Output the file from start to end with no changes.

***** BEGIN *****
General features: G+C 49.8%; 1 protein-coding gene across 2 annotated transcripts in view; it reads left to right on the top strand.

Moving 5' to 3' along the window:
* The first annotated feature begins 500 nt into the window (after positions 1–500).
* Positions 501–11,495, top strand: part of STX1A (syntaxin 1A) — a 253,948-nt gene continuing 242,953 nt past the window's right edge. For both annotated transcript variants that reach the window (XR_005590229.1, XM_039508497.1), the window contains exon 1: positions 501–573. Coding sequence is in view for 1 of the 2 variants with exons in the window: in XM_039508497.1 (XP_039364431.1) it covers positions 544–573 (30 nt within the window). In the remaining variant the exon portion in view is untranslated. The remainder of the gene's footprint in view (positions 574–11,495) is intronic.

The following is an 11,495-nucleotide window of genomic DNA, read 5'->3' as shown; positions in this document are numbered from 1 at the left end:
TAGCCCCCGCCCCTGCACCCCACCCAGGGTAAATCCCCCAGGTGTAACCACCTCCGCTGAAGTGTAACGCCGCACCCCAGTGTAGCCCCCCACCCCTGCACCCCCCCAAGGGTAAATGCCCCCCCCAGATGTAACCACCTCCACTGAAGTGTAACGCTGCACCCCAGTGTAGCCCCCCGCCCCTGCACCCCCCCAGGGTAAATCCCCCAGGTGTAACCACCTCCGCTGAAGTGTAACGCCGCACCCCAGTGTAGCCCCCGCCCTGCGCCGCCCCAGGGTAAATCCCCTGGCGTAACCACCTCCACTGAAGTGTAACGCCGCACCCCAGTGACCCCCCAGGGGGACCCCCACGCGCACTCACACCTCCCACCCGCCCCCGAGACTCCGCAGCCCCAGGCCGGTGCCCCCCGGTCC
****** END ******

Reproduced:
General features: G+C 49.8%; 1 protein-coding gene across 2 annotated transcripts in view; it reads left to right on the top strand.

Moving 5' to 3' along the window:
* The first annotated feature begins 500 nt into the window (after positions 1–500).
* Positions 501–11,495, top strand: part of STX1A (syntaxin 1A) — a 253,948-nt gene continuing 242,953 nt past the window's right edge. For both annotated transcript variants that reach the window (XR_005590229.1, XM_039508497.1), the window contains exon 1: positions 501–573. Coding sequence is in view for 1 of the 2 variants with exons in the window: in XM_039508497.1 (XP_039364431.1) it covers positions 544–573 (30 nt within the window). In the remaining variant the exon portion in view is untranslated. The remainder of the gene's footprint in view (positions 574–11,495) is intronic.

The following is an 11,495-nucleotide window of genomic DNA, read 5'->3' as shown; positions in this document are numbered from 1 at the left end:
TAGCCCCCGCCCCTGCACCCCACCCAGGGTAAATCCCCCAGGTGTAACCACCTCCGCTGAAGTGTAACGCCGCACCCCAGTGTAGCCCCCCACCCCTGCACCCCCCCAAGGGTAAATGCCCCCCCCAGATGTAACCACCTCCACTGAAGTGTAACGCTGCACCCCAGTGTAGCCCCCCGCCCCTGCACCCCCCCAGGGTAAATCCCCCAGGTGTAACCACCTCCGCTGAAGTGTAACGCCGCACCCCAGTGTAGCCCCCGCCCTGCGCCGCCCCAGGGTAAATCCCCTGGCGTAACCACCTCCACTGAAGTGTAACGCCGCACCCCAGTGACCCCCCAGGGGGACCCCCACGCGCACTCACACCTCCCACCCGCCCCCGAGACTCCGCAGCCCCAGGCCGGTGCCCCCCGGTCC